What: Shares of Splunk Inc. (NASDAQ: SPLK) fell as much as 9.8% early Friday, and traded down 8.5% as of 11:00 a.m. EDT despite the operational intelligence software platform company releasing stronger-than-expected fiscal second-quarter 2017 results yesterday after the market close.
So what: Quarterly revenue increased 43.4% year over year, to $212.8 million, including 31.5% growth in license revenue, to $115.7 million, and 60.8% growth in maintenance and service revenue, to $97.1 million. Based on generally accepted accounting principles (GAAP) -- and keeping in mind Splunk consciously forsakes bottom-line profitability in favor of top-line growth in these early stages -- that translated to a net loss of $86.6 million, or $0.65 per share. On an adjusted (non-GAAP) basis, which excludes items like stock-based compensation, Splunk's quarterly net income was $7.3 million, or $0.05 per share.
For perspective, Splunk's guidance called for lower revenue of $198 million to $200 million. Analysts, on average, were looking for revenue of $200.5 million and adjusted earnings of $0.03 per share.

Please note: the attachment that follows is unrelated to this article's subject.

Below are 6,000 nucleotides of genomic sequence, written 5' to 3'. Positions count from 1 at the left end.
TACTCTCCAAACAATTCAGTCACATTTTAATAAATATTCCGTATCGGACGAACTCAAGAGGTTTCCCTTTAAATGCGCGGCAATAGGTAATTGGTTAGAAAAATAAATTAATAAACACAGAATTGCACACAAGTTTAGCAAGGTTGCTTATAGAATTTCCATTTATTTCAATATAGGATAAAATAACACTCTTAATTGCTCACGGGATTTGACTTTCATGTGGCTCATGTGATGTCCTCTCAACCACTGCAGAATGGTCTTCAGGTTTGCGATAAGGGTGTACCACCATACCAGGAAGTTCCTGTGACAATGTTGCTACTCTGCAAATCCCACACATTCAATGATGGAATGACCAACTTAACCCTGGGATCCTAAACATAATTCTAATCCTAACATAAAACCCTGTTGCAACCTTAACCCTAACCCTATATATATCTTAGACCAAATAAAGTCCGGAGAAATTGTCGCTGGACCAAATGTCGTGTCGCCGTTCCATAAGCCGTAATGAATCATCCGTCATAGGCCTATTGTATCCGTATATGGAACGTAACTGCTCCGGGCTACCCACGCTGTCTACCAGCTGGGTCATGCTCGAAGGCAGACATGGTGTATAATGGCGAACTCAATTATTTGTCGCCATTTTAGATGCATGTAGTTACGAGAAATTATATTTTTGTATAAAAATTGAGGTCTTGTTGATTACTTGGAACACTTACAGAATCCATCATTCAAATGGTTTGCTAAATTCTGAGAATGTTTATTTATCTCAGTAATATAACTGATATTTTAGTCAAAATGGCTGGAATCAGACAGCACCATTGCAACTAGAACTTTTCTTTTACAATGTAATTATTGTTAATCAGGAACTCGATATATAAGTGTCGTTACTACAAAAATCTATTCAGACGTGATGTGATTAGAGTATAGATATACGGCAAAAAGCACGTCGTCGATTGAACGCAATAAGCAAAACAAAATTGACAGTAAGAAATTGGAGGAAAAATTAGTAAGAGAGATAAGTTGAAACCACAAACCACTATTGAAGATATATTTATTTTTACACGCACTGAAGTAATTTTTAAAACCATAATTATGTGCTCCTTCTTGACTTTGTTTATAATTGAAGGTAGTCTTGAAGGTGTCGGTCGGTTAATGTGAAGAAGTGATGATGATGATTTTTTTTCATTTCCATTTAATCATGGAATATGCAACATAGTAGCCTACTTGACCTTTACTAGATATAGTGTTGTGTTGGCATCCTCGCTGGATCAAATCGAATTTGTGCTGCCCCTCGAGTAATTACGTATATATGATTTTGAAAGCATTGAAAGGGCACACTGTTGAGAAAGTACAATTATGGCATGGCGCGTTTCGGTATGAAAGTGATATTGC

Splunk CEO Doug Merritt called it a "strong" quarter, crediting both the addition of 500 new customers and existing customers expanding their use cases of Splunk's products.
Splunk also increased its full-year guidance, telling investors to expect fiscal 2017 revenue of $910 million to $914 million. That's up from Splunk's previous outlook for full-year revenue of $892 million to $896 million, and well above analysts' consensus estimates for revenue of $897.5 million.
Now what: For what it's worth, this marked Splunk's seventh straight quarterly revenue beat, so perhaps the market is simply accustomed to the company's propensity for outperformance. What's more -- and with the usual caveat that past performance is no guarantee for future success -- note shares also fell around 8% the day after Splunk's equally exceptional fiscal first-quarter report in May, only to climb more than 20% in the ensuing weeks as investors had time to absorb Splunk's results.
So, while the market's reaction might not indicate as much today, I think patient, long-term investors should be more than happy with where Splunk stands.
Steve Symington has no position in any stocks mentioned. The Motley Fool owns shares of and recommends Splunk. Try any of our Foolish newsletter services free for 30 days. We Fools may not all hold the same opinions, but we all believe that considering a diverse range of insights makes us better investors. The Motley Fool has a disclosure policy.